Refuge Summary & Study Guide

Nayeri, Dina
This Study Guide consists of approximately 71 pages of chapter summaries, quotes, character analysis, themes, and more - everything you need to sharpen your knowledge of Refuge.
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Refuge Summary & Study Guide Description

Refuge Summary & Study Guide includes comprehensive information and analysis to help you understand the book. This study guide contains the following sections:

This detailed literature summary also contains Quotes and a Free Quiz on Refuge by Nayeri, Dina.

The following version of this book was used to create this study guide: Nayert, Dina. Refuge. New York: Riverhead Books, 2017.

The novel has no chapter numbers expressly delineated, but is separated into 5 sections: the first is an introduction to the characters and premise and the four subsequent sections are divided by the father’s visits with his children. The chapters are told from Baba’s third person perspective, Niloo’s first person perspective, and Niloo’s third person perspective. Time moves mostly forward, however each chapter begins with a different time, occasionally jumping back or forward.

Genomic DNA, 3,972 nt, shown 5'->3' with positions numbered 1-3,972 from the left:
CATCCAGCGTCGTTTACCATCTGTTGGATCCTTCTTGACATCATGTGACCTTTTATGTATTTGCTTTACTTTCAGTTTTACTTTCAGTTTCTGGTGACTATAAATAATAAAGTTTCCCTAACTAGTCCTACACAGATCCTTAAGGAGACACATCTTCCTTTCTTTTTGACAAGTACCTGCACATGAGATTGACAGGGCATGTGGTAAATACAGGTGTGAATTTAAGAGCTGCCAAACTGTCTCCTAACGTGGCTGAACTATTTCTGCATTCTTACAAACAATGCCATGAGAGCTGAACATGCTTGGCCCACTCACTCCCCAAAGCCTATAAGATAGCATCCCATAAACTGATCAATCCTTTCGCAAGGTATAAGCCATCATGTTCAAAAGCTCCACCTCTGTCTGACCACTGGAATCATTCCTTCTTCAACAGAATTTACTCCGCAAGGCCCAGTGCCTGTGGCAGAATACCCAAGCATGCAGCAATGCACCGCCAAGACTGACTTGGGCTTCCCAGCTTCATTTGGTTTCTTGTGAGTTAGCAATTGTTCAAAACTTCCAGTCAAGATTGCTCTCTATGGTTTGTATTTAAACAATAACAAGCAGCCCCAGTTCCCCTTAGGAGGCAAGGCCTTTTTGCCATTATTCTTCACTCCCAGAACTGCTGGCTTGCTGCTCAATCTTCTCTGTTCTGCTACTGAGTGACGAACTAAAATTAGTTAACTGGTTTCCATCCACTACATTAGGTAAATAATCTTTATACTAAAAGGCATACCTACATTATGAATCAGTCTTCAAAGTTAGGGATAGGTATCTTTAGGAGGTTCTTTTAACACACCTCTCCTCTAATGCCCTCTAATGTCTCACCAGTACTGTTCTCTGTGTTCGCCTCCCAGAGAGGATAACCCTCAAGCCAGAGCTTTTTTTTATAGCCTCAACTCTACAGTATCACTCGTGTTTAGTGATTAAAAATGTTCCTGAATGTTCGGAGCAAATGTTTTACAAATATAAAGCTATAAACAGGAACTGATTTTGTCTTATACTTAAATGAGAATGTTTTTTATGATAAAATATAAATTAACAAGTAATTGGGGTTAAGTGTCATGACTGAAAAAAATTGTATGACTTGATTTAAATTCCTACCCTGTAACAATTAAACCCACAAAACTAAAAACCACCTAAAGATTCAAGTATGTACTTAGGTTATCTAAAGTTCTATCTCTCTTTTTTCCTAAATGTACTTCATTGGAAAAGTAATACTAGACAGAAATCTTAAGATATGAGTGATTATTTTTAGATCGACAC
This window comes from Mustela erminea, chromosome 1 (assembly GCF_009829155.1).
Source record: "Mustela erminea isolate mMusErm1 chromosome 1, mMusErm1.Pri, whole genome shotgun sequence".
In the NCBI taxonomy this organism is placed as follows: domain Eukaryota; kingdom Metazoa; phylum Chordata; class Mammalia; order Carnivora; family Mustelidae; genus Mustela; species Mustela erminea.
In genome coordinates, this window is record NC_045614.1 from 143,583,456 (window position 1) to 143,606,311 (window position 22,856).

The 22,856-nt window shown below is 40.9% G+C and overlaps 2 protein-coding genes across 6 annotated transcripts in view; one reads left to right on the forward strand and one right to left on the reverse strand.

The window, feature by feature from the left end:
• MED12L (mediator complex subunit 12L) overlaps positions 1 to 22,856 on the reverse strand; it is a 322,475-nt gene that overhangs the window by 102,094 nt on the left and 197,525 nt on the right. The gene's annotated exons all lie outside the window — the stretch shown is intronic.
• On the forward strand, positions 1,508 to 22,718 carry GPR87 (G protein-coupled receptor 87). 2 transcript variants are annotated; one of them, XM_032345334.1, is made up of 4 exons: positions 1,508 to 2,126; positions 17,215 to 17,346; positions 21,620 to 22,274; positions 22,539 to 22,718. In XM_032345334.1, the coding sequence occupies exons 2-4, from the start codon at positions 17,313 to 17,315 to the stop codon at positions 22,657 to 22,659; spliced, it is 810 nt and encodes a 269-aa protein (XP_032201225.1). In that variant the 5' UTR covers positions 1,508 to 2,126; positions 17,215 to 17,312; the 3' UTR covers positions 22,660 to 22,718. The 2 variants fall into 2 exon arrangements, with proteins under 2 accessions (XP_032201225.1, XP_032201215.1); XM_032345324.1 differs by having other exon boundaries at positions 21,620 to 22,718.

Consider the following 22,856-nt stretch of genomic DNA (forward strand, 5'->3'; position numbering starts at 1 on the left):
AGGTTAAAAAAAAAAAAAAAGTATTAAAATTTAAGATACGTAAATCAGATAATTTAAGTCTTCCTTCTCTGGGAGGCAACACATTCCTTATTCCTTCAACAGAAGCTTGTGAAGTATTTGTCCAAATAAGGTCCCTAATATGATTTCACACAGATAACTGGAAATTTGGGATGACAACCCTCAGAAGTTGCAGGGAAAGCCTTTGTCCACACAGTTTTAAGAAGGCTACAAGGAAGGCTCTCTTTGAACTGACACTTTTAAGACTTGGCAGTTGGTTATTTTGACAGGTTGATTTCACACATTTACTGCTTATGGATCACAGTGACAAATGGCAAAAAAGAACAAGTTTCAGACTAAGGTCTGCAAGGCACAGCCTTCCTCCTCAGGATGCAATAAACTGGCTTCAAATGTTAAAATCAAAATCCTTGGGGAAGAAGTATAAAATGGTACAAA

The first chapter titled “Dr. Hamidi’s Difficult Divorce” begins with the father, Bahman Hamidi sitting in Iranian divorce court and watching a parade of relationships crumble, as husbands and wives beg the judge either for a divorce or against one. Bahman is there to ask for a divorce from his third wife Sanaz. The second chapter is titled “Me and Baba and Ardestoon” and told from Niloo’s perspective as she remembers her childhood growing up in Iran, and her mother’s decision to flee. The third chapter, “The Other Dr. Hamidi”, shifts to Amsterdam in August 2009 from Niloo’s third-person perspective. She and her husband Gui host a colleague for dinner, but she is late and unprepared, angering her husband. Afterwards they shop for food and her credit card is declined and her demand to figure out the problem rather than use his card causes another fight.

The fourth and fifth chapters are titled “The Village Crumbles” and “Erotic Republic.” Bahman is still in the divorce court while pleading his case for divorce to the judge, his current wife Sanaz bursts in claiming he is a liar, and a believer in the Revolutionary Green Movement. Bahman realizes he needs to leave the country. The next chapter changes back to Niloo’s perspective in Amsterdam, as she attends an event at a local Iranian arts space called Zakhmeh. She tells a story in front of the crowd, and makes friends with a refugee named Mam’mad. When she comes home Gui has waited up for her, and they promise to try not to fight anymore.